The Philippines has launched its first center to fight the online sexual abuse of children as the country continues to be a hotspot for child cybersex trafficking.
The Philippine Internet Crimes Against Child Center brings together police from the Philippines, the UK, and Australia to tackle cross-border abuse.
Official data shows 45,645 reports of online child sexual exploitation were received in 2017 in the Philippines, with children being forced to perform sex acts, abused, and raped in front of a webcam by relatives who can earn up to $100 per show.
Thomson Reuters Foundation reports:
“It is a leap forward in our quest for a trafficking-free world,” Janet Francisco, the head of the anti-human trafficking division at the Philippine National Bureau of Investigation said in a statement Wednesday.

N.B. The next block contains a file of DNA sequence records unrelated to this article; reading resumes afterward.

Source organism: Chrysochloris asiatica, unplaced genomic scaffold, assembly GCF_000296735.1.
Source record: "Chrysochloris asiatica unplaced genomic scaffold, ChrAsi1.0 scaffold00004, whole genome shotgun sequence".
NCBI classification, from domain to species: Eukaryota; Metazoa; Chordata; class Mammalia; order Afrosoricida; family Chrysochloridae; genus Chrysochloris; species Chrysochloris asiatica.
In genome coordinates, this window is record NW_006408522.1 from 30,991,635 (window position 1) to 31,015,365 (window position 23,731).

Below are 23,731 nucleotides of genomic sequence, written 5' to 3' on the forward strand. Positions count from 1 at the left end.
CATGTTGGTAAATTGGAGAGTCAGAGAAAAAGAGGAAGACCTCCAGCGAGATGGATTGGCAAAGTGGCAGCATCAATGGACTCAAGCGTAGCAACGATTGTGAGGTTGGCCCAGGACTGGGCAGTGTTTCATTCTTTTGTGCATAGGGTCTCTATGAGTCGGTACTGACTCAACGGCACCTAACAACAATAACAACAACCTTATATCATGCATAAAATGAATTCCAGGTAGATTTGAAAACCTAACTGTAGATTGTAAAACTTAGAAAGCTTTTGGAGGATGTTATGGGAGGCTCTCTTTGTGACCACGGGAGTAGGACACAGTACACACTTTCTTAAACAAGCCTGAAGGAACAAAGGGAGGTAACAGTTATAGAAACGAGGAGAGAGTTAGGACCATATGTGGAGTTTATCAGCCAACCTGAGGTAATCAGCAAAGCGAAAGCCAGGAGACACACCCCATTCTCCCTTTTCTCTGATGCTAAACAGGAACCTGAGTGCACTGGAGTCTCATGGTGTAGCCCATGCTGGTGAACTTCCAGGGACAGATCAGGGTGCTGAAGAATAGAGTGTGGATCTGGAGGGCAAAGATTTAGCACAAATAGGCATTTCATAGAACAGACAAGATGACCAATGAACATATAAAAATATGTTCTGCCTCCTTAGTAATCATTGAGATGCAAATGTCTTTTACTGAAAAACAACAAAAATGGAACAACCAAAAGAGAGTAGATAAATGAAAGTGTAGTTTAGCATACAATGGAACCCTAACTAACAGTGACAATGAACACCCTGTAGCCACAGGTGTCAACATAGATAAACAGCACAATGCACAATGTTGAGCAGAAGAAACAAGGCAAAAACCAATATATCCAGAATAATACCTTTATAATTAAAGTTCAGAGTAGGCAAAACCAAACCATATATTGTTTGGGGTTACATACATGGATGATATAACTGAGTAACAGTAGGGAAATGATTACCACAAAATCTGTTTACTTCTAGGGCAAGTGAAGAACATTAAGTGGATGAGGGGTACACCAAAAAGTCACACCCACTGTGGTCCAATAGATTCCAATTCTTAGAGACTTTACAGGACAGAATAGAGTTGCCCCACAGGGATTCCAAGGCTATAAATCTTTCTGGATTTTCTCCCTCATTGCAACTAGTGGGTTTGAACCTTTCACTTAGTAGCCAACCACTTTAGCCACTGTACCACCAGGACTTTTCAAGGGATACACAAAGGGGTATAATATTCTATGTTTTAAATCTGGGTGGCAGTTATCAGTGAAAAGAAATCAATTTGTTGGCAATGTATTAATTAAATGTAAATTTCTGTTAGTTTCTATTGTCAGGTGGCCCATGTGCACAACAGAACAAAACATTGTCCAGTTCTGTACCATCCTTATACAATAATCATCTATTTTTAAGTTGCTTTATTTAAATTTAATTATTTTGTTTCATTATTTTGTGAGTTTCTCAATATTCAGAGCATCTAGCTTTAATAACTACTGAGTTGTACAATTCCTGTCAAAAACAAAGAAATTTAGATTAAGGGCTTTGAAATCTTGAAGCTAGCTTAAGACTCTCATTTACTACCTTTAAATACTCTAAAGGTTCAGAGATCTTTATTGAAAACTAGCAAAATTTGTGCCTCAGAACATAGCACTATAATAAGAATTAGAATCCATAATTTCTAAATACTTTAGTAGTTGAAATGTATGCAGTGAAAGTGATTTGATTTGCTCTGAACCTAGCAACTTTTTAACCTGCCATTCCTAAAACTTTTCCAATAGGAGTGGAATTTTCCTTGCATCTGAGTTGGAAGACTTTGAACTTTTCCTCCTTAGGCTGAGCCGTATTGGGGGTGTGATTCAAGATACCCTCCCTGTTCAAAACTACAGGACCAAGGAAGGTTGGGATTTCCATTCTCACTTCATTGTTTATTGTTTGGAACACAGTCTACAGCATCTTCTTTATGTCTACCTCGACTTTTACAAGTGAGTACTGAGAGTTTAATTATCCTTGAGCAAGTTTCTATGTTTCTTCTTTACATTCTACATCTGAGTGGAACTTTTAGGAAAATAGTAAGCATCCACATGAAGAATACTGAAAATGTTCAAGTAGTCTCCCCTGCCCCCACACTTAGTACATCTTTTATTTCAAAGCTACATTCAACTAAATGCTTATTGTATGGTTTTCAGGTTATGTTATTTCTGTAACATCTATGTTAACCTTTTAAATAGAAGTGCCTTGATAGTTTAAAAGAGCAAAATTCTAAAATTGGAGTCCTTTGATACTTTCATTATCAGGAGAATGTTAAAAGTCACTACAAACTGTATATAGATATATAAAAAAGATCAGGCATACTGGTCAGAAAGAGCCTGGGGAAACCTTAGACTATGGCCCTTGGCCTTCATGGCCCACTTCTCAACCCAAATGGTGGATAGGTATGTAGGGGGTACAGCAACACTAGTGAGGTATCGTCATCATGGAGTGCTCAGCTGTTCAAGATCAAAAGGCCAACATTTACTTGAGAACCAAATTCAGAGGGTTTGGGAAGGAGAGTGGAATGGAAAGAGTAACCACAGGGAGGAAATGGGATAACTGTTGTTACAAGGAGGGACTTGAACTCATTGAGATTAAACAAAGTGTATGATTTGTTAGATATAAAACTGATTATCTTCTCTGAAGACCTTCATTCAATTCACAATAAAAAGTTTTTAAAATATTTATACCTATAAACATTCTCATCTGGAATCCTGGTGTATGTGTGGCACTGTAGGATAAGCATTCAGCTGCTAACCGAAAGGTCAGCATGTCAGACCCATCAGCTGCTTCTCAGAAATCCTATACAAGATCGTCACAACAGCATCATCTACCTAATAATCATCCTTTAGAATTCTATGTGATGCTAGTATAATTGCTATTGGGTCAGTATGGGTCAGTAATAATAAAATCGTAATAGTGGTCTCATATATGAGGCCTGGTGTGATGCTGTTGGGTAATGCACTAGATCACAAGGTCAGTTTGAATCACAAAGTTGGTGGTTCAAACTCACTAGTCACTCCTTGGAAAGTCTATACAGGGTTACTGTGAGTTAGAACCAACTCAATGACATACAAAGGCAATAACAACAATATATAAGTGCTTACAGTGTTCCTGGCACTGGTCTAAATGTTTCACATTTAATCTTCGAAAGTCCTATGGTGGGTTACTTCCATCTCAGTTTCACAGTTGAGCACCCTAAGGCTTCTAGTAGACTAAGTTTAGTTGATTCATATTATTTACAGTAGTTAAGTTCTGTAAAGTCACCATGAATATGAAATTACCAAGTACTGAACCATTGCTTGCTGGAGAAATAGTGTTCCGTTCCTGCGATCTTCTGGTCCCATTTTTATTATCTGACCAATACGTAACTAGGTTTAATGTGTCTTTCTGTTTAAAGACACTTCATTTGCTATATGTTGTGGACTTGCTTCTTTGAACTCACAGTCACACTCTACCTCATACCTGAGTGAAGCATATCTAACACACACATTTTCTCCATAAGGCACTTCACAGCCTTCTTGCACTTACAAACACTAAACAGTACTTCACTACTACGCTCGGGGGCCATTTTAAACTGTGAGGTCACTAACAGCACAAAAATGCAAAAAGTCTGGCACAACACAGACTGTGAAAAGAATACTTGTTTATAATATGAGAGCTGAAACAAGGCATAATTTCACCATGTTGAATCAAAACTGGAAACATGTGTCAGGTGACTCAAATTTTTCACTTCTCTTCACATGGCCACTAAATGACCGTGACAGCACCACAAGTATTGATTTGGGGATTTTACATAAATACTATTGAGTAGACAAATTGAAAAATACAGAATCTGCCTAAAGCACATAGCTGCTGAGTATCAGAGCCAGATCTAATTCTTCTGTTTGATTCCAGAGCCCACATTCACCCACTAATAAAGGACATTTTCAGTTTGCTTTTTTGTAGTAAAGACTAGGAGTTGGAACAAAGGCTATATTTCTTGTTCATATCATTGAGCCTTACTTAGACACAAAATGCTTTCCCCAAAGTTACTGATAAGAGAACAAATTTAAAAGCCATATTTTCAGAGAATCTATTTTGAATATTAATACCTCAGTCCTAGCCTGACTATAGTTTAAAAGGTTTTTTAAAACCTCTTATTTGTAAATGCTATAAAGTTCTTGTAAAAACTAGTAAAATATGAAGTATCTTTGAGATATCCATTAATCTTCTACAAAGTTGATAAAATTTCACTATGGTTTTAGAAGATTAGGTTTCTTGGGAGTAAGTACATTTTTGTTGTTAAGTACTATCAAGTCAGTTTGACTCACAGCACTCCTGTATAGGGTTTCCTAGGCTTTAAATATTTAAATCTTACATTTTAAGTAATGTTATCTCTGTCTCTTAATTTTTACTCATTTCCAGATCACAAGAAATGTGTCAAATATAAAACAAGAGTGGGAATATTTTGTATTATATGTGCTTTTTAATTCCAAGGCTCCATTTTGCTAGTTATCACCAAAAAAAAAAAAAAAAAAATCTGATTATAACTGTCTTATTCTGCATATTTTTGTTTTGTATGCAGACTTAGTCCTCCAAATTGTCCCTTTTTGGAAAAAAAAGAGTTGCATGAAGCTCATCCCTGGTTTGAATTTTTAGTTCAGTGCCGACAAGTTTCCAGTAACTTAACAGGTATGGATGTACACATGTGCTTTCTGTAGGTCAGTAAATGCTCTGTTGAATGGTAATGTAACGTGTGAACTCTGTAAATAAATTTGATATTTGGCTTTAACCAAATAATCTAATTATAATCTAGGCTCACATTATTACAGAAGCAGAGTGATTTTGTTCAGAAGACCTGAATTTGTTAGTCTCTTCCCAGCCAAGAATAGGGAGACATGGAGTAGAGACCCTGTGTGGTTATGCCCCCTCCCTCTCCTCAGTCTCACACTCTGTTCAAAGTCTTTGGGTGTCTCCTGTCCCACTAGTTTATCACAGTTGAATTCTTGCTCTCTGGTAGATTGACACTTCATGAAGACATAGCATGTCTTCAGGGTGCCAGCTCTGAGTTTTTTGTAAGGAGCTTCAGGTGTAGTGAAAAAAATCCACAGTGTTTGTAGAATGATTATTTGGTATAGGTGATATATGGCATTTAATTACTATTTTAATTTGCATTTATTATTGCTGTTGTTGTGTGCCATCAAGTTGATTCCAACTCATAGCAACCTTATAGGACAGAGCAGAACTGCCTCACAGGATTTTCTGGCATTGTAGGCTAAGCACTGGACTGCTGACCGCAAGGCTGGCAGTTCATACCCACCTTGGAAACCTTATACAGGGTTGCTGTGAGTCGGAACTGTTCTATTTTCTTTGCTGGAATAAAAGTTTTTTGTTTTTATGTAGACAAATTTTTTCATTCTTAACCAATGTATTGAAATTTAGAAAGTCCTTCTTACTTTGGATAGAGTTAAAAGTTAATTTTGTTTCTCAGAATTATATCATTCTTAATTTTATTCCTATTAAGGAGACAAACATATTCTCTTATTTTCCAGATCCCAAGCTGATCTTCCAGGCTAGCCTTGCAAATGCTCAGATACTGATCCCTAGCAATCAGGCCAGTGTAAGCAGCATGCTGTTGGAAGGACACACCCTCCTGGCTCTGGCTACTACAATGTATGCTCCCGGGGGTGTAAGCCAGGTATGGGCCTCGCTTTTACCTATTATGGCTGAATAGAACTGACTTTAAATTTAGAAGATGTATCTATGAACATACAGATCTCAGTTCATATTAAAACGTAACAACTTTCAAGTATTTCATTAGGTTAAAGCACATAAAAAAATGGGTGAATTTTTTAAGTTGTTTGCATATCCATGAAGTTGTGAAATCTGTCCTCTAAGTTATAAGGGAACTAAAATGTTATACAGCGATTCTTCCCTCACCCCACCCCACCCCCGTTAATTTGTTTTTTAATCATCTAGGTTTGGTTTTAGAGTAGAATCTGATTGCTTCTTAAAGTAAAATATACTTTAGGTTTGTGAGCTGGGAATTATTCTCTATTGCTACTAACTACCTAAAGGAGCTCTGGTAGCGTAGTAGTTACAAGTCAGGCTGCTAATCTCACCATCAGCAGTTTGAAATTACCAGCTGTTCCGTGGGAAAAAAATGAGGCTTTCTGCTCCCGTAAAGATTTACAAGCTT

Under the pact, the UK’s National Crime Agency said it has also offered training and equipment to boost evidence gathering in the Philippines to reduce heavy reliance on victim testimony.
The International Justice Mission, a charity involved in the initiative, said the majority of victims it has rescued are under the age of 12, with the youngest only two years old.
Child rights advocates say the crime has been particularly hard to police as it often involves relatives, but welcomed the move as part of efforts to stem the demand for cybersex.
“We are dealing with a form of crime that has been very challenging for many countries and governments across the world”,” said Marie-Laure Lemineur from the End Child Prostitution and Trafficking International, a global charity.
“The problem is really cross-border so we can’t only have a national-focused solutions.”
According to the 2018 Global Slavery Index by the Walk Free Foundation, some 784,000 people are estimated to be trapped in modern slavery in the Philippines.
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